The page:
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Use It Or Lose It

We always enjoy it when Pete from DC drops by the blog. He’s a veteran compliance professional and thinks deep thoughts about the Foreign Corrupt Practices Act. Lately, he told us, he’s been thinking about audit rights — the kind mentioned in our recent post about joint ventures.

Compliance-minded companies, we wrote, make sure they have the right to audit any international joint venture they’re part of. It’s a basic tool for checking the JV’s conduct. If there’s even a hint of corrupt behavior, the company can use the audit to learn what’s happening, and then respond. We also think the threat of audit scrutiny deters illegal conduct in a joint venture.

But, asks Pete, are audit rights always a good idea? What if you have them and don’t use them — perhaps because digging into the books and records of the JV might offend your partner? Will the unused audit rights expose you to more peril from the Foreign Corrupt Practices Act than not having the audit rights to begin with?

Along those same lines, some companies even say they don’t want an FCPA compliance program at all — not because they intend to violate the law, but because they’re afraid they won’t consistently do everything their program requires. Lax administration, they reason, would aggravate their problems should an offense happen, because the feds might interpret their sloppy housekeeping as evidence of intent to break the law all along.

We don’t know any cases that answer the question and neither does Pete. But a Justice Department Opinion Procedure Release is helpful. It’s Release 2001-01 from May 24, 2001. We wrote about it last year in a post called The Requestor’s French Dilemma.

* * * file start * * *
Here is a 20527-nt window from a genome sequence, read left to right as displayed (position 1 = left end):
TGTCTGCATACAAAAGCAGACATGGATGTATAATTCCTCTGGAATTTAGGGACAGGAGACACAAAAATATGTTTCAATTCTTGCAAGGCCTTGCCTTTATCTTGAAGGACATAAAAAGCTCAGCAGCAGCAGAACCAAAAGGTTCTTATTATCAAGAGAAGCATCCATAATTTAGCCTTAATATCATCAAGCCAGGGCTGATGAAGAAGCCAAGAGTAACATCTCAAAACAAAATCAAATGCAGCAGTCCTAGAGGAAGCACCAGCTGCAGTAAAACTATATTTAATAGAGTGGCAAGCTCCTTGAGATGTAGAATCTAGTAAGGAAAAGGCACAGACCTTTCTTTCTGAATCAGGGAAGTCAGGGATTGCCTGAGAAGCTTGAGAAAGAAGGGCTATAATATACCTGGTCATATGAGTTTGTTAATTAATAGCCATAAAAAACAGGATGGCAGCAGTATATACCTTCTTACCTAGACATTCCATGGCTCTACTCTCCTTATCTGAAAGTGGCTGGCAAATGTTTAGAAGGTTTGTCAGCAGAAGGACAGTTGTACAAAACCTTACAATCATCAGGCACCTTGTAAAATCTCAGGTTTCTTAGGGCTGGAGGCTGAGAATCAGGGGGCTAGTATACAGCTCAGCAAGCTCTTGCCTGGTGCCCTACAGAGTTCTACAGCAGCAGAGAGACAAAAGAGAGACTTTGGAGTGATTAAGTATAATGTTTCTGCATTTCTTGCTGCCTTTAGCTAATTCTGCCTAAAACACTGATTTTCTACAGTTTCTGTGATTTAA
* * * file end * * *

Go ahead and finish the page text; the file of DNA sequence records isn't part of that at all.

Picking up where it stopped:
The Requestor in the Release was a U.S. company forming a joint venture with a French partner. There were doubts about how the French partner landed some of its contracts, so the Requestor kept the right to terminate the JV if the French partner breached the compliance warranty. But the right to terminate only kicked in if the breach caused a “material adverse effect” on the JV’s business.

The Justice Department wouldn’t endorse the termination clause. The “material adverse effect” threshold, the DOJ said, could result in the Requestor being stuck in a JV that was violating the FCPA but not doing doing material harm to its business. (In fact, a bribe that violates the FCPA by obtaining or retaining business would help the JV, at least until the DOJ or another regulator throws the book at it.) The DOJ said if the Requestor couldn’t exit the JV unconditionally after a compliance breach, then continuing in the partnership could constitute “acts in furtherance of original acts of bribery by the French company, [for which] the Requestor may face liability under the FCPA.”

What does the Requestor’s French dilemma mean? That joint venture-compliance has to be proactive. A company can’t let itself become a passive participant in FCPA offenses — including those caused by a partner, agent or other intermediary. Having, and using, audit rights are a proactive way to determine for certain whether a joint venture is complying with the FCPA. And determining if there’s a compliance problem is the first step to avoiding liability for it.

We could add arguments and illustrations from the Federal Sentencing Guidelines, the DOJ’s Criminal Resource Manual for U.S. Attorneys, numerous deferred and non-prosecution agreements, and other Opinion Procedure Releases. But here’s the bottom line: An active approach to compliance — in a joint venture or otherwise — is always the better option. An effective compliance program requires audit rights for international joint ventures and the exercise of those rights when necessary.

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